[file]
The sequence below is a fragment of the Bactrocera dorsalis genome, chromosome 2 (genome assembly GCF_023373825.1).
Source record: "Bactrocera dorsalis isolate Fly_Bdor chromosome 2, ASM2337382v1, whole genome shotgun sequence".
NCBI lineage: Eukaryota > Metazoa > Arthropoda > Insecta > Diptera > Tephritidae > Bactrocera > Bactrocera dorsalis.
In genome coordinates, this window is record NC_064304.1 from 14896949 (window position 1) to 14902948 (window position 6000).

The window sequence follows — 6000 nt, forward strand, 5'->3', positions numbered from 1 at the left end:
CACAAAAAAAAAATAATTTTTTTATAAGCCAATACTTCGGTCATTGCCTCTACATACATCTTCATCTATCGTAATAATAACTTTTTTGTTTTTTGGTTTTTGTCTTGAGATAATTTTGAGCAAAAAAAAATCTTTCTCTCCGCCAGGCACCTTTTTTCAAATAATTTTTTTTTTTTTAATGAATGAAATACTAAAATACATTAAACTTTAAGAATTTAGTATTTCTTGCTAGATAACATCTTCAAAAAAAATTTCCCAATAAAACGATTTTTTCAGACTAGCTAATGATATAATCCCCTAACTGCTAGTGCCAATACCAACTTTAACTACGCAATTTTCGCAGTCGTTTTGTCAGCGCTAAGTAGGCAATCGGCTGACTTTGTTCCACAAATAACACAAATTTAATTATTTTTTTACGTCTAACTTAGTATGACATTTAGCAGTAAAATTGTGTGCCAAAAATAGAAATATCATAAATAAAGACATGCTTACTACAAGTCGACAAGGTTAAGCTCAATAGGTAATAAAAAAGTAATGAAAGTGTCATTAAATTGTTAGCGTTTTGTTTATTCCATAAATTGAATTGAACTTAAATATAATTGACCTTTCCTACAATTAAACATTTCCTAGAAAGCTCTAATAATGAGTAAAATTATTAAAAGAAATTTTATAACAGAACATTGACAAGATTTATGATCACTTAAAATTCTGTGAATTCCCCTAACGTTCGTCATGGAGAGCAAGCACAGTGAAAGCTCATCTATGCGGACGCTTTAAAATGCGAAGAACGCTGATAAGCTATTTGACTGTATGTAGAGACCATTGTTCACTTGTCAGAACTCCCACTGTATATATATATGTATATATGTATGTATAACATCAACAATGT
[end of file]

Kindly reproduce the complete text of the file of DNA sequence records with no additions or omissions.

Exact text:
The sequence below is a fragment of the Bactrocera dorsalis genome, chromosome 2 (genome assembly GCF_023373825.1).
Source record: "Bactrocera dorsalis isolate Fly_Bdor chromosome 2, ASM2337382v1, whole genome shotgun sequence".
NCBI lineage: Eukaryota > Metazoa > Arthropoda > Insecta > Diptera > Tephritidae > Bactrocera > Bactrocera dorsalis.
In genome coordinates, this window is record NC_064304.1 from 14896949 (window position 1) to 14902948 (window position 6000).

The window sequence follows — 6000 nt, forward strand, 5'->3', positions numbered from 1 at the left end:
CACAAAAAAAAAATAATTTTTTTATAAGCCAATACTTCGGTCATTGCCTCTACATACATCTTCATCTATCGTAATAATAACTTTTTTGTTTTTTGGTTTTTGTCTTGAGATAATTTTGAGCAAAAAAAAATCTTTCTCTCCGCCAGGCACCTTTTTTCAAATAATTTTTTTTTTTTTAATGAATGAAATACTAAAATACATTAAACTTTAAGAATTTAGTATTTCTTGCTAGATAACATCTTCAAAAAAAATTTCCCAATAAAACGATTTTTTCAGACTAGCTAATGATATAATCCCCTAACTGCTAGTGCCAATACCAACTTTAACTACGCAATTTTCGCAGTCGTTTTGTCAGCGCTAAGTAGGCAATCGGCTGACTTTGTTCCACAAATAACACAAATTTAATTATTTTTTTACGTCTAACTTAGTATGACATTTAGCAGTAAAATTGTGTGCCAAAAATAGAAATATCATAAATAAAGACATGCTTACTACAAGTCGACAAGGTTAAGCTCAATAGGTAATAAAAAAGTAATGAAAGTGTCATTAAATTGTTAGCGTTTTGTTTATTCCATAAATTGAATTGAACTTAAATATAATTGACCTTTCCTACAATTAAACATTTCCTAGAAAGCTCTAATAATGAGTAAAATTATTAAAAGAAATTTTATAACAGAACATTGACAAGATTTATGATCACTTAAAATTCTGTGAATTCCCCTAACGTTCGTCATGGAGAGCAAGCACAGTGAAAGCTCATCTATGCGGACGCTTTAAAATGCGAAGAACGCTGATAAGCTATTTGACTGTATGTAGAGACCATTGTTCACTTGTCAGAACTCCCACTGTATATATATATGTATATATGTATGTATAACATCAACAATGT